Posted: 24 Sep. 2019 5 min. read

AI, data, and new partnerships could define the future of medtech

By Mike DeLone, vice chairman, US life sciences leader, Deloitte LLP

As the health ecosystem increasingly focuses on prevention and early detection, medtech companies will likely need to forge relationships with companies from inside and outside the health ecosystem. Beyond devices that treat illnesses and injuries, we expect medtech companies will focus on the entire patient journey—from prevention and early detection, to diagnosis and treatment, to ongoing monitoring for years after an ailment is cured.

At AdvaMed’s annual conference in Boston yesterday (September 23), my colleague Pedro Arboleda moderated a session on medtech’s likely role in the future of health. During the panel discussion, two medtech strategy executives and a health system CEO outlined the role medtech might play in the health ecosystem 10 or 20 years from now.

We expect medtech companies will continue to play a significant role in reducing medical costs, optimizing provider performance, and improving patient outcomes. In the future, however, the most successful companies will be those that are able to advance health and wellness with the help of emerging technologies. These companies will leverage the evidence and data generated by their digitally enabled and connected devices, and forge partnerships that enhance and extend their capabilities.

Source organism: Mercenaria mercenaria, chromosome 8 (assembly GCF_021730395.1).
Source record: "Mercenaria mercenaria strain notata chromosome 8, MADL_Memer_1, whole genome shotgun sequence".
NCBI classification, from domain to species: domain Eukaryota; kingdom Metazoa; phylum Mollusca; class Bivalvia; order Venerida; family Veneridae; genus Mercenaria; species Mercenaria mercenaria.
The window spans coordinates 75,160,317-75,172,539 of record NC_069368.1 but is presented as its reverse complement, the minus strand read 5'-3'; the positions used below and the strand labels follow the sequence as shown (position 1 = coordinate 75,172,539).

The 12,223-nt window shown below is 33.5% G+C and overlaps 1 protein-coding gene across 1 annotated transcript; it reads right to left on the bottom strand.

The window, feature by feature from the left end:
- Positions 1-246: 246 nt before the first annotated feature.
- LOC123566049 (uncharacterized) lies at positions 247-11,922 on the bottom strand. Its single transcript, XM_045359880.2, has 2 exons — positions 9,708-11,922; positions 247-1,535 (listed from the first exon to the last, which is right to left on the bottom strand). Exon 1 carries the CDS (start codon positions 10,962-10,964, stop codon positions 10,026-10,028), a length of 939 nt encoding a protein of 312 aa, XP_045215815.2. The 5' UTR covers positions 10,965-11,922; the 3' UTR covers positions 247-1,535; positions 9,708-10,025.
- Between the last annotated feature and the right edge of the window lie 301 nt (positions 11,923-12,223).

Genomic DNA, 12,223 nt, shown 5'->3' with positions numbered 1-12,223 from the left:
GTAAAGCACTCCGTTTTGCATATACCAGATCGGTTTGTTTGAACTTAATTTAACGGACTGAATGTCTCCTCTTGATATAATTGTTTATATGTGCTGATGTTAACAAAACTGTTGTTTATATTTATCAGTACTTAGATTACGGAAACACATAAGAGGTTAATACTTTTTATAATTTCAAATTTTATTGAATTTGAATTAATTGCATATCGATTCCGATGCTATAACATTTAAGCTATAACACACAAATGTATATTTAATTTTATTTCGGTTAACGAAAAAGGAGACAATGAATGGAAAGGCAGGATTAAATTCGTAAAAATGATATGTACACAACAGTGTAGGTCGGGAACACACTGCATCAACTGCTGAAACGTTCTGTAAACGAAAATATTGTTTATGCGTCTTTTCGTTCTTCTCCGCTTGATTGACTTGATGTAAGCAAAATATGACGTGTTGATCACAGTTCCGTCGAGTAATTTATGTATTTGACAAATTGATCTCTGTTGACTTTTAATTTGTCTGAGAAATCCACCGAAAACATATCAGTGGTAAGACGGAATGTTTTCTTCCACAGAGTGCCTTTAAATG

The Deloitte Center for Health Solutions recently conducted a crowdsourcing simulation with 38 experts representing digital health startups, medtech companies, technology companies, health plans, health systems, and researchers for our new paper: Winning in the future of medtech. We asked participants which technologies they thought could help transform health quality. Nearly 80 percent of them suggested that artificial intelligence (AI)—followed by robotics (53 percent), and nanotechnology (47 percent)—would be most transformative in medtech. AI (specifically machine learning) could help medtech companies leverage massive amounts of device-generated data to help improve devices and treatment decisions in real time. Augmented intelligence, which can offer real-time information based on comprehensive reviews and analyses of a patient’s health information, could give clinicians deep insight to improve clinical decisions.

Mastering data, forging partnerships could be key

As I noted in last week’s My Take, the life sciences companies that are most likely to drive change in the future of health will be those that are willing to reach outside of their own walls to transform. Part of that transformation will require new types of partnerships with stakeholders from inside and outside the health ecosystem.